Derivation of Primordial Germ Cells from Human Embryonic and Induced Pluripotent Stem Cells Is Significantly Improved by Coculture with Human Fetal Gonadal Cells

Authors

  • Tae Sub Park,

    1. Department of Molecular Cell and Developmental Biology, University of California, Los Angeles
    2. College of Letters and Science, University of California, Los Angeles
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  • Zoran Galic,

    1. Department of Medicine, University of California, Los Angeles
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  • Anne E. Conway,

    1. Department of Molecular Cell and Developmental Biology, University of California, Los Angeles
    2. College of Letters and Science, University of California, Los Angeles
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  • Anne Lindgren,

    1. Department of Molecular Cell and Developmental Biology, University of California, Los Angeles
    2. College of Letters and Science, University of California, Los Angeles
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  • Benjamin J. van Handel,

    1. Department of Molecular Cell and Developmental Biology, University of California, Los Angeles
    2. College of Letters and Science, University of California, Los Angeles
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  • Mattias Magnusson,

    1. Department of Molecular Cell and Developmental Biology, University of California, Los Angeles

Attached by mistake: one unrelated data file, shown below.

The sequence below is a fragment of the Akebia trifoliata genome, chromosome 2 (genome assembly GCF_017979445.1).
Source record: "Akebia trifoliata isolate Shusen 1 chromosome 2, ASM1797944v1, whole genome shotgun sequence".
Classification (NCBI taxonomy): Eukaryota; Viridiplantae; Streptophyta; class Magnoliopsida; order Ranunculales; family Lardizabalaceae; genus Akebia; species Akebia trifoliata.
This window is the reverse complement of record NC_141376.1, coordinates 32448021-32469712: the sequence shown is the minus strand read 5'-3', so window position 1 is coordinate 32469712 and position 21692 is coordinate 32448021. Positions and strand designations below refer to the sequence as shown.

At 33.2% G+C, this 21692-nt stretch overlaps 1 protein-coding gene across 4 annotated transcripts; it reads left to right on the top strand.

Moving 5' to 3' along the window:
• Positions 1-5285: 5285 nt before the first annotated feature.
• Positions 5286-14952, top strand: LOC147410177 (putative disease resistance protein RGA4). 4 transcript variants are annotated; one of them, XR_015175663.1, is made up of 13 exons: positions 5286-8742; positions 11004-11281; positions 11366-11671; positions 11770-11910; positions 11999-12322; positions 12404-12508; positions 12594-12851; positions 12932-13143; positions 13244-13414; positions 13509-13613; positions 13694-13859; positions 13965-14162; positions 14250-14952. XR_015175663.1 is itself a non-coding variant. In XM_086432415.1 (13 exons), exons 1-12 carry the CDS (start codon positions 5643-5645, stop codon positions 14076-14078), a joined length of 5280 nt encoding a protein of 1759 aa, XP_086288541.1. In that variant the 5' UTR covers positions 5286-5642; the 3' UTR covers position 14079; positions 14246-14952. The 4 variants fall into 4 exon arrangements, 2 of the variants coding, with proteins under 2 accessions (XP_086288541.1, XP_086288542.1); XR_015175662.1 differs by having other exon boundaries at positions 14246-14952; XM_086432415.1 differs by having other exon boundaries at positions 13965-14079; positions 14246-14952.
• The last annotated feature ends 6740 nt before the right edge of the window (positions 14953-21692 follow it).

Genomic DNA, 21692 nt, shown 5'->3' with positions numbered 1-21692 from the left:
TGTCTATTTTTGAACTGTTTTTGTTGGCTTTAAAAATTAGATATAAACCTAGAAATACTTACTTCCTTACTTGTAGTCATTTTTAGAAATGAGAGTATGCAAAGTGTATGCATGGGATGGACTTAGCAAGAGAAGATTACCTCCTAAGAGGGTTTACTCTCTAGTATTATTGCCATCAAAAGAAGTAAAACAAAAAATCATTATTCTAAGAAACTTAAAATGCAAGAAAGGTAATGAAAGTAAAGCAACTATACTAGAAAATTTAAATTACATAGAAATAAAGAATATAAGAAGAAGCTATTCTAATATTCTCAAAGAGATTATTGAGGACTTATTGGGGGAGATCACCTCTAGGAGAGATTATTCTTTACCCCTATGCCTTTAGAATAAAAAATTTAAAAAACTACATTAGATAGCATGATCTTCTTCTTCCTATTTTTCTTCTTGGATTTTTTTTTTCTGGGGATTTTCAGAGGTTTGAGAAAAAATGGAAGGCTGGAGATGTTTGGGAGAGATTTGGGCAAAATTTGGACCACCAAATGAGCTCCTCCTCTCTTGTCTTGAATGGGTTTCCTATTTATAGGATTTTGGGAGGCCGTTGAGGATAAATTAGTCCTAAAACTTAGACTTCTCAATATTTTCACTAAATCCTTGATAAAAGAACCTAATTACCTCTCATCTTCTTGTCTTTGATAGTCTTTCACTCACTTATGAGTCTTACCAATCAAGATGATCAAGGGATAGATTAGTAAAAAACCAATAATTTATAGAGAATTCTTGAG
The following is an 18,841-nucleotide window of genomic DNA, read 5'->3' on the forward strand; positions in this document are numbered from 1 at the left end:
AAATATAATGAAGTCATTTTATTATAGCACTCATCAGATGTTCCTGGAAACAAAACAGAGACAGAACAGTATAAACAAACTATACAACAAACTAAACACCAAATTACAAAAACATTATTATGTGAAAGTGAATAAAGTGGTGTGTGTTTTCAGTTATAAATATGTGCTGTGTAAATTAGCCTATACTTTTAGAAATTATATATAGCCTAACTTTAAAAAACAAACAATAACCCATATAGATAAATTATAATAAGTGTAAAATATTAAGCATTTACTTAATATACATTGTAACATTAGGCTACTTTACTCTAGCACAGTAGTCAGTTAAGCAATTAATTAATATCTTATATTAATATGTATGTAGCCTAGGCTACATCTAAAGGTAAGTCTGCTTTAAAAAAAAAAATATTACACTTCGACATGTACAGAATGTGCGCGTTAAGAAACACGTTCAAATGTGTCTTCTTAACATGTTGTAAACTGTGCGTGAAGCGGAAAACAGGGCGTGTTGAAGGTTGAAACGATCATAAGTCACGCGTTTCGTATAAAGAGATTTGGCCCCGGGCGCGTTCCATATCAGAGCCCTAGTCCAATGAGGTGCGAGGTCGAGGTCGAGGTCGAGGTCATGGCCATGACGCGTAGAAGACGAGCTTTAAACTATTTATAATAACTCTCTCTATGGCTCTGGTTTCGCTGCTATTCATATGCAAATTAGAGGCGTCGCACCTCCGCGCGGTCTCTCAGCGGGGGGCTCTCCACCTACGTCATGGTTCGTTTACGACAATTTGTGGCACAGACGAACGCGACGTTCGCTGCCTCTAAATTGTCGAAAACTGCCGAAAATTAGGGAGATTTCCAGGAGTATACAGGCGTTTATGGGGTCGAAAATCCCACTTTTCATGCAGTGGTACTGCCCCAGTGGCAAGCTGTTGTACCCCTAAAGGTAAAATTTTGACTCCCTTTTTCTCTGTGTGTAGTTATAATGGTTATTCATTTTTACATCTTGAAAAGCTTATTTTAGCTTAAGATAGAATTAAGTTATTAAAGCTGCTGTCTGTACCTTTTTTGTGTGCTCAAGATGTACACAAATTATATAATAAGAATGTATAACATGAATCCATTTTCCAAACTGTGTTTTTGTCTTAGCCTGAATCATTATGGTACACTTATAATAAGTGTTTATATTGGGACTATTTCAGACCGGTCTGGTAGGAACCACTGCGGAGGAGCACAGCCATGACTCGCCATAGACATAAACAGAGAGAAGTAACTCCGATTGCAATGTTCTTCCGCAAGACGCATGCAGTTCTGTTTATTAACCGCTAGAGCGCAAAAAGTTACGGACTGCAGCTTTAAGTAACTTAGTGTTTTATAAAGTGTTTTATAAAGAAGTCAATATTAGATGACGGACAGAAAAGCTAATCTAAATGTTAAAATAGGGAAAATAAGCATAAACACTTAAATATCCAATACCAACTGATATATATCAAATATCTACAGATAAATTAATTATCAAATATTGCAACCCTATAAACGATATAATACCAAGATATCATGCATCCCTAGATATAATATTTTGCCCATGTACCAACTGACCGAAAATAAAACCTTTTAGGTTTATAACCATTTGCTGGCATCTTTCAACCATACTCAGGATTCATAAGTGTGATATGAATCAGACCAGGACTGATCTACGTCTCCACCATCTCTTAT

2. College of Letters and Science, University of California, Los Angeles
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  • Laura Richter,

    1. Department of Molecular Cell and Developmental Biology, University of California, Los Angeles
    2. College of Letters and Science, University of California, Los Angeles
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  • Michael A. Teitell,

    1. Department of Pathology and Laboratory Medicine, University of California, Los Angeles
    2. David Geffen School of Medicine, University of California, Los Angeles
    3. Jonsson Comprehensive Cancer Center, University of California, Los Angeles
    4. Molecular Biology Institute, University of California, Los Angeles
    5. Eli and Edythe Broad Center of Regenerative Medicine and Stem Cell Research, and University of California, Los Angeles
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  • Hanna K. A. Mikkola,

    1. Department of Molecular Cell and Developmental Biology, University of California, Los Angeles
    2. College of Letters and Science, University of California, Los Angeles
    3. Jonsson Comprehensive Cancer Center, University of California, Los Angeles
    4. Molecular Biology Institute, University of California, Los Angeles
    5. Eli and Edythe Broad Center of Regenerative Medicine and Stem Cell Research, and University of California, Los Angeles
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  • William E. Lowry,

    1. Department of Molecular Cell and Developmental Biology, University of California, Los Angeles
    2. College of Letters and Science, University of California, Los Angeles
    3. Jonsson Comprehensive Cancer Center, University of California, Los Angeles
    4. Molecular Biology Institute, University of California, Los Angeles
    5. Eli and Edythe Broad Center of Regenerative Medicine and Stem Cell Research, and University of California, Los Angeles
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  • Kathrin Plath,

    1. David Geffen School of Medicine, University of California, Los Angeles
    2. Jonsson Comprehensive Cancer Center, University of California, Los Angeles